PU to re-admit PUSU president
Tribune News Service

Chandigarh, August 18
Panjab University will re-admit the Panjab University Student Union president whose admission was cancelled recently for not having secured the required attendance of 33 per cent in the first 10 days of the current academic session.

The Law Department had cancelled the admission of Malwinder Kang for not having attended the required number of lectures. It was also pointed out by the department that the medical certificate submitted by him to the department was “fake”.

It is learnt that a decision with regard to revoking the order of the cancellation of admission was taken by a high powered committee which met under the chairmanship of Justice D.V. Sehgal. Other members included Dr M.M. Sharma, Mr Ashok Goyal, both fellows and Prof Bal Krishan, Chairman of the Law Department. Mr Gopal Krishan Chatrath, another fellow, however, did not attend the meeting.

It is worth mentioning that the department had also cancelled the admission of six other students. However, those cases did not come up for deliberations at the meeting.

The committee has recommended cancellation of the order of the Board of Control of the department terminating the candidature of Kang. However, in order to protect the rights of the student who was next on the waiting list and had been admitted, the university will create a special seat for Kang, as per the sources.

The committee has decided that the facts regarding the case, which needed to be clarified, will be taken up in details before any further action. It is pertinent to mention in this regard that one of the main reasons for the cancellation of his admission was that he had allegedly submitted a fake medical certificate.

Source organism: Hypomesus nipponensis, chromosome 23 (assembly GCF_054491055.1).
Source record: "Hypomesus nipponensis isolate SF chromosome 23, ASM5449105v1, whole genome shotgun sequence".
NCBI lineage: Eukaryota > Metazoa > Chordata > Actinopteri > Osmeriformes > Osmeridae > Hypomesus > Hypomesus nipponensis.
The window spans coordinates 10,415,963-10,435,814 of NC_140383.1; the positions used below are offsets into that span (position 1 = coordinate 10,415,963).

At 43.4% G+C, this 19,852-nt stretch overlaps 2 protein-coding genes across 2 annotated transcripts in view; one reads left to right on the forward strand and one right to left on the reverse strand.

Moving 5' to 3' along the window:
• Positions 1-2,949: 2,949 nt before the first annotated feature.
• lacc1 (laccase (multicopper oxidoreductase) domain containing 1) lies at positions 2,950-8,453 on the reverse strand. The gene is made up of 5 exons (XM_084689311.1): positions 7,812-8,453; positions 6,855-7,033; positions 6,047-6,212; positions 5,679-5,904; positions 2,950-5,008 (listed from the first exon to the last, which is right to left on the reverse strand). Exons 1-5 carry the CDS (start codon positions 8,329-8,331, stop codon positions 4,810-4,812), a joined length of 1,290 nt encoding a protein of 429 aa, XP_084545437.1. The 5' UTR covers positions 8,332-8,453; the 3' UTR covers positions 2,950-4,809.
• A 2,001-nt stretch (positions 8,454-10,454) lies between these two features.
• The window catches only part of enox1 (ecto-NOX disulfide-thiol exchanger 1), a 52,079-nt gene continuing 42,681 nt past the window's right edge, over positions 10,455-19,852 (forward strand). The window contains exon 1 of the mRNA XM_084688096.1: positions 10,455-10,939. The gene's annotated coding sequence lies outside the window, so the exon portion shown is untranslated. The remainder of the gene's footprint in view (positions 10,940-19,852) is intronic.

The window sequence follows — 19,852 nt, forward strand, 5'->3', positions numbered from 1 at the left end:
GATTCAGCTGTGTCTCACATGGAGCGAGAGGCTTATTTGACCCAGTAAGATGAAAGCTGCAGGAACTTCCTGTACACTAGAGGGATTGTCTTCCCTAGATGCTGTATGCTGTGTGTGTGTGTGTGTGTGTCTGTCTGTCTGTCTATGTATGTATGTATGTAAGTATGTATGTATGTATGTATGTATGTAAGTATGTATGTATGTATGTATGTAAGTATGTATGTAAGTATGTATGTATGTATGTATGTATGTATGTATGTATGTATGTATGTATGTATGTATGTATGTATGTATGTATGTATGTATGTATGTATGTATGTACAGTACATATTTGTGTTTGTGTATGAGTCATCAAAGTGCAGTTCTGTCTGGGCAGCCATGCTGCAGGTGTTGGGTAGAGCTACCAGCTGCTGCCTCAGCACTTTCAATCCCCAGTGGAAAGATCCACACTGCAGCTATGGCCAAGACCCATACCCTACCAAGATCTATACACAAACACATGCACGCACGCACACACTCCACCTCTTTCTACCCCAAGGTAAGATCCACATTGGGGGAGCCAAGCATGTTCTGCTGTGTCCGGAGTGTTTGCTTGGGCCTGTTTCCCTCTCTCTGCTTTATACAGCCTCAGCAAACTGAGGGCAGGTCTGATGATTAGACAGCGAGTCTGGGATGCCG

Kang had denied the fact and said he had said he was being treated by a doctor of General Hospital, Sector 16, and would submit the certificate later. The certificate on his record belonged to a private nursing home. The department senior authorities maintained that the document had been submitted by Kang but he denied it altogether.


Raiding parties sent to trace suspect
Tribune News Service

Chandigarh, August 18
In the case of alleged kidnapping and rape of a girl in her 20s, who was later abandoned near the Sector 33 petrol pump on August 15 last, the Chandigarh Police has sent raiding parties to trace the suspect in Delhi, Panipat and other places in Haryana, where some relatives of the main suspect, Mr M.K. Jain, reportedly live.

The police is also working on the theory of involvement of more than one person in the crime. Though the victim in her statement before the illaka magistrate had named the owner of Kodak Computers in Sector 20, M.K. Jain, for being involved in the case.

Sources in the police said the actual number of people involved in the crime would be revealed only after the arrest of the owner of the computer centre. Mr Surinder Sharma, a resident of Sector 45, who had called up the Police Control Room had said he had seen the victim being thrown out of the car and he had chased the vehicle for some distance.